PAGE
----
Yes, Calgary schools still block some websites. And sure, Faber says, there are still students who push boundaries and misuse the privileges that a wired school brings. But the consequences for unacceptable use are well laid out and include suspensions. On the prevention side, schools take students through a comprehensive series of lessons that include cyberethics, rules and responsibilities in cyberspace, and the real trouble you can get into for hacking. “We’ve made the moral and ethical use of technology and online citizenship the bedrock for our web awareness programs,” says Faber.
But recall Craig’s assertion that healthy web awareness needs to be practised at school and at home. Where does that leave parents?
The Calgary board has that area covered too. “We also provide web awareness training for all staff. Parents have access to their school’s web awareness plan and acceptable use guidelines; they’re invited to school and city-level workshops during Calgary’s web awareness week. And each school, with its parent advisory team, chooses from three different levels of filtering and writes its own web awareness plan,” Faber says.
Unfortunately, that sort of co-operation among parents and schools hasn’t yet reached most parts of the country. Susan Campbell of Pitt Meadows, BC, has witnessed first-hand the need for enhanced communication between home and school on Internet-related issues. Her foster daughter recently took part in a pilot project with her grade-eight class that allowed students to have their own wireless laptops during the school year. The school set up basic rules and provided some cursory Internet safety tips (don’t put personal information into profiles, be aware of online predators, and so on), then let students loose.
“What they failed to appreciate is that at 12 and 13, kids have different levels of self-control and, for our daughter and many of her friends, it was technology gone wild. She’d sneak the computer into her room and we’d catch her reading Fanfiction in the middle of the night. In class, when she was supposed to be taking notes, she’d be using the computer to ichat with her friends or do stuff on Quizilla. There was way more tension in our home,” Campbell says. “It affected our whole family dynamic. The goals of the program were admirable, but the implementation was a disaster.” Worse, she adds, “it was ‘curriculum based’ so it’s not like we could take it away.”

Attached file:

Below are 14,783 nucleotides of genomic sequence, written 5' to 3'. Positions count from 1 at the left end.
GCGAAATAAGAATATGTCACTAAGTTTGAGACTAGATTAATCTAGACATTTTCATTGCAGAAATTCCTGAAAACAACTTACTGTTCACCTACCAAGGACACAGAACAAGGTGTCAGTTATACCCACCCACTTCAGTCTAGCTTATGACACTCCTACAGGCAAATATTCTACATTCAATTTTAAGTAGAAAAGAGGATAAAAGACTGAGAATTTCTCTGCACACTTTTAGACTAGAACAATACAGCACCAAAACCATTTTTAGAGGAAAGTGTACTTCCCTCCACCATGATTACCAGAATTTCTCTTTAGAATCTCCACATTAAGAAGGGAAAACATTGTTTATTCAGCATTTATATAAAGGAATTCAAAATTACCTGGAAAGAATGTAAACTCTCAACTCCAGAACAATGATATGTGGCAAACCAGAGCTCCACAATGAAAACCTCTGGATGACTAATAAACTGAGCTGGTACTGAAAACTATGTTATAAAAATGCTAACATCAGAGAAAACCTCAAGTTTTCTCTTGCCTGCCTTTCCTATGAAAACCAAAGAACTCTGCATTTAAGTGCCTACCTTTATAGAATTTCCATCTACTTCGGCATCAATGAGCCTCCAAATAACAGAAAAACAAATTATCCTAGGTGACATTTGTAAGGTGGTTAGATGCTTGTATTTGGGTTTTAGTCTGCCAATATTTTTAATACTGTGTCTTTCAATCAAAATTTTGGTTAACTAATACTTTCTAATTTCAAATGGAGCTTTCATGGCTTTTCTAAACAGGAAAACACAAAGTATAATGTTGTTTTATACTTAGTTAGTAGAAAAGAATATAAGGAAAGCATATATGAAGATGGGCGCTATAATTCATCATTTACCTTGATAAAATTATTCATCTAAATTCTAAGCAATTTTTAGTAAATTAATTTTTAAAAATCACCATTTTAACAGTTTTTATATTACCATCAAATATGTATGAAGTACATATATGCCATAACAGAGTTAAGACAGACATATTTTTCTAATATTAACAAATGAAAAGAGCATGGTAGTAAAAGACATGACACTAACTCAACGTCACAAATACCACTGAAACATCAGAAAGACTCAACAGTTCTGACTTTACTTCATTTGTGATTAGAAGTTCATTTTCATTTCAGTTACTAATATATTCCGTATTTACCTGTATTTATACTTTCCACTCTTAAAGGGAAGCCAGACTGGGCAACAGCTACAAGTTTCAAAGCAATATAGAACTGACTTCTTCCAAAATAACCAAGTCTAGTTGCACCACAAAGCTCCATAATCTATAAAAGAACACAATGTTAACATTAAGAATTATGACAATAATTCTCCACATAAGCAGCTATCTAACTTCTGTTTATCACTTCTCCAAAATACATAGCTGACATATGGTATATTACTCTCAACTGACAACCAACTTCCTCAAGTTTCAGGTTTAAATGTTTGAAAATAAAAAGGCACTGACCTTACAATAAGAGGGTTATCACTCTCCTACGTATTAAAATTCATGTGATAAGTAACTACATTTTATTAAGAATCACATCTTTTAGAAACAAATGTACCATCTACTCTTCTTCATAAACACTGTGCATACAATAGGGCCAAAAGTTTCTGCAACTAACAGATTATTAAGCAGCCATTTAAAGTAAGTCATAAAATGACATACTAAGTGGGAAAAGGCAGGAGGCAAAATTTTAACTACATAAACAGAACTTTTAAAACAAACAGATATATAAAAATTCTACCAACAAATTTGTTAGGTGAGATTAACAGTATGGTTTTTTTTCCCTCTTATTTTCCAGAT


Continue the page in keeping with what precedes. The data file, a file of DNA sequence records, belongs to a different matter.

Aware of the potential problems, Toronto mom Melanie Zerafa has taken the initiative of being more proactive than most parents when it comes to preaching responsible technology use. “We spend a lot of time in our home talking about the media, the Internet, and the moral and ethical choices we make every time we log on. In our home we have firm policies: You never put your picture anywhere on the Internet. You never, ever fill out a form that asks for personal information. It’s the responsibility of everyone to teach kids cybersense – not just teachers.”
Social networks Social media sites that allow people to socialize and expand their networks of friends online. Most social networks allow kids to customize how private or public they’d like to go with their personal information. Too often, kids don’t study these options carefully and just go with the default, which may allow their personal information to go public. Examples of social networks include Piczo (targets young children), MySpace, Facebook, Nexopia, Hi5, Xanga, Bebo, Cyworld, Windows Live Spaces, Friendpages, Tagged, tdotwire and Sconex.
Blocking/Filtering The terms are interchangeable. Most school boards decide what content and websites students can visit using school resources. Boards generally work with the company manufacturing the filtering software to determine appropriate and inappropriate sites. Blocked sites are updated on a regular basis.
Ebuddy A web-based and mobile phone service that allows kids to use MSN, AOL and Yahoo instant messaging (IM) services without downloading the program.
Proxy A web-based service that circumvents a school’s filter and allows students to access IM. A favourite tool in high schools.